> Kanoj, earlier you had said the wall time looks bad.
> I don't understand. For the 1-way make, it took 13:28 == 808 seconds,
> of which 742sec were in user mode (> 90%) ... which is typical of
> large compilation workloads.
13:28 seconds for a 1 way make is just not an acceptable number.
Refer to John's recent mail about AIM7 performance too.
> Going to -j4, elapsed time went from 808sec -> 254sec (4:14)
> which is a scaling of ~3.2 times ... if -j4 had had an
> elapsed time of 202sec (3:22) then it would have been perfect
> scaling. But add in the fact that -j4 vs. NO-J would introduce
> additional complexity in the make itself, which now spawns
> more processes, etc. ... this shows in the increased system time
> for -j4; of course the extra system time also counts increased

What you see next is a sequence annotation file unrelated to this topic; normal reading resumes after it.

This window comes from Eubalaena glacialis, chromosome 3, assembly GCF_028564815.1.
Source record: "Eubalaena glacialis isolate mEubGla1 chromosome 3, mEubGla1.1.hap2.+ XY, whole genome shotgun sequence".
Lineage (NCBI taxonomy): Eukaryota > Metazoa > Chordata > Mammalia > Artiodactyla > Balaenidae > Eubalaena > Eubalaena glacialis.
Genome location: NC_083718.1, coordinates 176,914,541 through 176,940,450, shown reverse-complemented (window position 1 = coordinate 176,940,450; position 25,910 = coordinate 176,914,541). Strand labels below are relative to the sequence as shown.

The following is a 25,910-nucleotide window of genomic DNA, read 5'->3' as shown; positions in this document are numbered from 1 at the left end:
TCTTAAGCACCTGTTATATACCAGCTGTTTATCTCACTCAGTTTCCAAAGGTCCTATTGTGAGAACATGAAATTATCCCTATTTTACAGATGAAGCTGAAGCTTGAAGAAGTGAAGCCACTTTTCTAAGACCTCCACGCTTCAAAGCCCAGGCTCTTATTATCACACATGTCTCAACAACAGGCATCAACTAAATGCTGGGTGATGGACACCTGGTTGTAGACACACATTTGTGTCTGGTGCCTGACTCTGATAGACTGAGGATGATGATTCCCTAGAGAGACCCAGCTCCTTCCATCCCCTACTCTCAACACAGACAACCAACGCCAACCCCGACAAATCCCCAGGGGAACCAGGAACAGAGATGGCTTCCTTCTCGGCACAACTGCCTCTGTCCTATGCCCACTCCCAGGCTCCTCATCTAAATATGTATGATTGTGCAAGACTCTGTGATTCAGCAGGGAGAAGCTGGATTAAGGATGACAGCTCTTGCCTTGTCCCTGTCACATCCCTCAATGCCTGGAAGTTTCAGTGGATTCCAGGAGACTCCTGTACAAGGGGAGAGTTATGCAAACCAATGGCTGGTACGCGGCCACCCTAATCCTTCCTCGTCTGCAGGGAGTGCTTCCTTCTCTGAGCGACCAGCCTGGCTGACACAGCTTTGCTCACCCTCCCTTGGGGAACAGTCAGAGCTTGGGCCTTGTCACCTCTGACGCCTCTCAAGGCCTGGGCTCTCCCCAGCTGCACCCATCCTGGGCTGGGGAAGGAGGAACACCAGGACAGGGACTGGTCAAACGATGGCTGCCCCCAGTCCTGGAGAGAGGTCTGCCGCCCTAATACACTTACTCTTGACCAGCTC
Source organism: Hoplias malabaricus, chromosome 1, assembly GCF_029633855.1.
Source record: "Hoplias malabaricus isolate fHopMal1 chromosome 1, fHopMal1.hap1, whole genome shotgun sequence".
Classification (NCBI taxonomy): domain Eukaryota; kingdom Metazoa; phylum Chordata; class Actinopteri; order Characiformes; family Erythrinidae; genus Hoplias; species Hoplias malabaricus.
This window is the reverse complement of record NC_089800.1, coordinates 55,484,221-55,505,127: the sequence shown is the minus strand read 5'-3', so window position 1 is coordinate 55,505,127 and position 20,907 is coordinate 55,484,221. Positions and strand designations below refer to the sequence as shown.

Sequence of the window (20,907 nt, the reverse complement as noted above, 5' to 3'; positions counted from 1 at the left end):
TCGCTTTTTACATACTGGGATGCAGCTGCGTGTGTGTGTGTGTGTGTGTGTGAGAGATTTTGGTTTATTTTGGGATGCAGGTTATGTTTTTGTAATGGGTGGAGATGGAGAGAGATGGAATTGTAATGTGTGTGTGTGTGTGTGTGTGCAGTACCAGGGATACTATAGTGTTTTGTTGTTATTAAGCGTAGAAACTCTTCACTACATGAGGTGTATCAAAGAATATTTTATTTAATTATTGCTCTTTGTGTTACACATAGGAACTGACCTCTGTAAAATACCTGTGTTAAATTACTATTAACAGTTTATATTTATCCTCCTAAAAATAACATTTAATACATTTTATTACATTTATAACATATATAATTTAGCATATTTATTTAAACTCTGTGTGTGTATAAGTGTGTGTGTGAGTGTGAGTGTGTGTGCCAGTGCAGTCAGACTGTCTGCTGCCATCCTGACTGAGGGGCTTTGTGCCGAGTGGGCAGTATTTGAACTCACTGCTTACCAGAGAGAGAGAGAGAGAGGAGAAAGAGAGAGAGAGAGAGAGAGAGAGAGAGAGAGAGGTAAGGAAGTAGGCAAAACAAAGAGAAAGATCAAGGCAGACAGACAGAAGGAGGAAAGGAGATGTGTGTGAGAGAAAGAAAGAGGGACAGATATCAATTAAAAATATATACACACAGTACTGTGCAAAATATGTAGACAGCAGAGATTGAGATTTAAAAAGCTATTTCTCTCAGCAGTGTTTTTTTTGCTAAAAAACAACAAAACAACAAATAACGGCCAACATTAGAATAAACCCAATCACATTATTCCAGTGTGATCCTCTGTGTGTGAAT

> lock contention. For this particular workload (primarily user-mode,
> little-or-no-shared parallelism), -j4 did pretty good.
> Finally, -j6 & -j8 may not discover any extra parallelism
> in the makes ... one gross way to check this is to watch "top"
> and see how many "cc" processes are running on an average.
> If it stays at 4, then -j4 is all that'll work.
j6 is the best, as you can make out from the results. j4 and j8
both do worse. (I guess that's why make -j6 is accepted as a good
stress test in the linux world).
I have absolutely no issues with how the compile time scales with
higher cpu (ie j-value) counts.